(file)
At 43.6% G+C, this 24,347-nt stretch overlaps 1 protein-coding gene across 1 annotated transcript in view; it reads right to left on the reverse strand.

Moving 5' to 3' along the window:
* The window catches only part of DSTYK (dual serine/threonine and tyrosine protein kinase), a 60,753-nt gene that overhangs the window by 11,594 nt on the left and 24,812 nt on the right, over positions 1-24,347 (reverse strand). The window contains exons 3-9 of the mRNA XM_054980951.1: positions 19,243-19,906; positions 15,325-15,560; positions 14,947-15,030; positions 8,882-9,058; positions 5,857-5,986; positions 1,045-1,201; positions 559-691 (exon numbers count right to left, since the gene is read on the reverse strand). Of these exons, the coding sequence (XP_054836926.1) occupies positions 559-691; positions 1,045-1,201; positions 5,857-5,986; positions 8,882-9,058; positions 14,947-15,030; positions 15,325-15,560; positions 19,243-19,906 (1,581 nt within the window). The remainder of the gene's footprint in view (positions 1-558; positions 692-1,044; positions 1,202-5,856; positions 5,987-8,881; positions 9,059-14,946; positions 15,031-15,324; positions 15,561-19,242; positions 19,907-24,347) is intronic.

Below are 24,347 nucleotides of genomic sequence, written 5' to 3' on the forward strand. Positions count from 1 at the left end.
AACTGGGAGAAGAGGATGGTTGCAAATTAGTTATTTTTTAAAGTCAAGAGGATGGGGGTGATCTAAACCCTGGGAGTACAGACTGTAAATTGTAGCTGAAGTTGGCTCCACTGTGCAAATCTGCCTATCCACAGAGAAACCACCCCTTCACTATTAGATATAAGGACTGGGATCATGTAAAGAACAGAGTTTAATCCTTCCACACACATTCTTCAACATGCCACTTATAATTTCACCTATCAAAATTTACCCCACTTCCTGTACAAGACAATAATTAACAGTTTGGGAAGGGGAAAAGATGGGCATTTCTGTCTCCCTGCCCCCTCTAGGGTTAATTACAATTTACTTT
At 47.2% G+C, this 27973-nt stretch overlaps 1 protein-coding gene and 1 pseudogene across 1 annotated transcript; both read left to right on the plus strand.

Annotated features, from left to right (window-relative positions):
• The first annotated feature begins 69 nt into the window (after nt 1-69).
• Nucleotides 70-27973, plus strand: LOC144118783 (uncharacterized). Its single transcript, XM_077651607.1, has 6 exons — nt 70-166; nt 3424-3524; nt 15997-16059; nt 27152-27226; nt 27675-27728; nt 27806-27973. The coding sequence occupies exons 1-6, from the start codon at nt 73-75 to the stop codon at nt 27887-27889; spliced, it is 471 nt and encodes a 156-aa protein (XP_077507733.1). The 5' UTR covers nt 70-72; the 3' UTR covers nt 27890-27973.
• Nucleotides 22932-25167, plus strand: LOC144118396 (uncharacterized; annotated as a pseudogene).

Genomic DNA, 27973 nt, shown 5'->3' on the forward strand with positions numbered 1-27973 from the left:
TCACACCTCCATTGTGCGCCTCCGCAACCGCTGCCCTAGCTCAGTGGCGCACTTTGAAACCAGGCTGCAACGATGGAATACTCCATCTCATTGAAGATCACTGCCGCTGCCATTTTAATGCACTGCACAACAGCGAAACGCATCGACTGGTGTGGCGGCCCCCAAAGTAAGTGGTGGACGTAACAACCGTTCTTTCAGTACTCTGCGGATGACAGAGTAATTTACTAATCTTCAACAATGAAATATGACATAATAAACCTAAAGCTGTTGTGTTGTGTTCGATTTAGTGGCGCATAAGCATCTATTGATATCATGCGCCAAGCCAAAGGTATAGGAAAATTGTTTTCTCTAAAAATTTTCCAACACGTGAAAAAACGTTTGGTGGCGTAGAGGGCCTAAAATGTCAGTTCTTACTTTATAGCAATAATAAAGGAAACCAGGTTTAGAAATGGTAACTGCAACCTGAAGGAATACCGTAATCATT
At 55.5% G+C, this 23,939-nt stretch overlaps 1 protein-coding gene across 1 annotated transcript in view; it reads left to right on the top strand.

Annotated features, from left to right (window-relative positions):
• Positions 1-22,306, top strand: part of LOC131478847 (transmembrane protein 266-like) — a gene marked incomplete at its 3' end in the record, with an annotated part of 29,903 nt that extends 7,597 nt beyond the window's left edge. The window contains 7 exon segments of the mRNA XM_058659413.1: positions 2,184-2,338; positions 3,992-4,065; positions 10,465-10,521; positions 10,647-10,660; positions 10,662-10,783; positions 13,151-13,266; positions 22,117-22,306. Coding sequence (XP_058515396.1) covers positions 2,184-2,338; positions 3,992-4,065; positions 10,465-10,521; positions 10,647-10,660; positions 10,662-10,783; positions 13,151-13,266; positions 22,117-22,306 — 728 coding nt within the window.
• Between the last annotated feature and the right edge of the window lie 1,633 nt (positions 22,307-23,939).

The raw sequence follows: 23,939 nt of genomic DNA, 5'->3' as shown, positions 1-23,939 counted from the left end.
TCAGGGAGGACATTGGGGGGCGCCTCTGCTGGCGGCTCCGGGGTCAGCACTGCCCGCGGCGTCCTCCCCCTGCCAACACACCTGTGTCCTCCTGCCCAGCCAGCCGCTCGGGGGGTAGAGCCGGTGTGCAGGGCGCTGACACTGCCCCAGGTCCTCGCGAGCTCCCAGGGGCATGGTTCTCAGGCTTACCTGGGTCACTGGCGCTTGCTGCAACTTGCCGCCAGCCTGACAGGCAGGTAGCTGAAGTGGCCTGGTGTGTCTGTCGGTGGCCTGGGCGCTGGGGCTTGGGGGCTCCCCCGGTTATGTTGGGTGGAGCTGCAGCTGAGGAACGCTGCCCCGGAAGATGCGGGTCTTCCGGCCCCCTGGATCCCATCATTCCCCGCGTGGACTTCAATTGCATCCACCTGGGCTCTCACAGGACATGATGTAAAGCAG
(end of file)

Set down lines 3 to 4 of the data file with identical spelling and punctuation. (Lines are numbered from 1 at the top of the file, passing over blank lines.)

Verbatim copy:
* The window catches only part of DSTYK (dual serine/threonine and tyrosine protein kinase), a 60,753-nt gene that overhangs the window by 11,594 nt on the left and 24,812 nt on the right, over positions 1-24,347 (reverse strand). The window contains exons 3-9 of the mRNA XM_054980951.1: positions 19,243-19,906; positions 15,325-15,560; positions 14,947-15,030; positions 8,882-9,058; positions 5,857-5,986; positions 1,045-1,201; positions 559-691 (exon numbers count right to left, since the gene is read on the reverse strand). Of these exons, the coding sequence (XP_054836926.1) occupies positions 559-691; positions 1,045-1,201; positions 5,857-5,986; positions 8,882-9,058; positions 14,947-15,030; positions 15,325-15,560; positions 19,243-19,906 (1,581 nt within the window). The remainder of the gene's footprint in view (positions 1-558; positions 692-1,044; positions 1,202-5,856; positions 5,987-8,881; positions 9,059-14,946; positions 15,031-15,324; positions 15,561-19,242; positions 19,907-24,347) is intronic.

Below are 24,347 nucleotides of genomic sequence, written 5' to 3' on the forward strand. Positions count from 1 at the left end.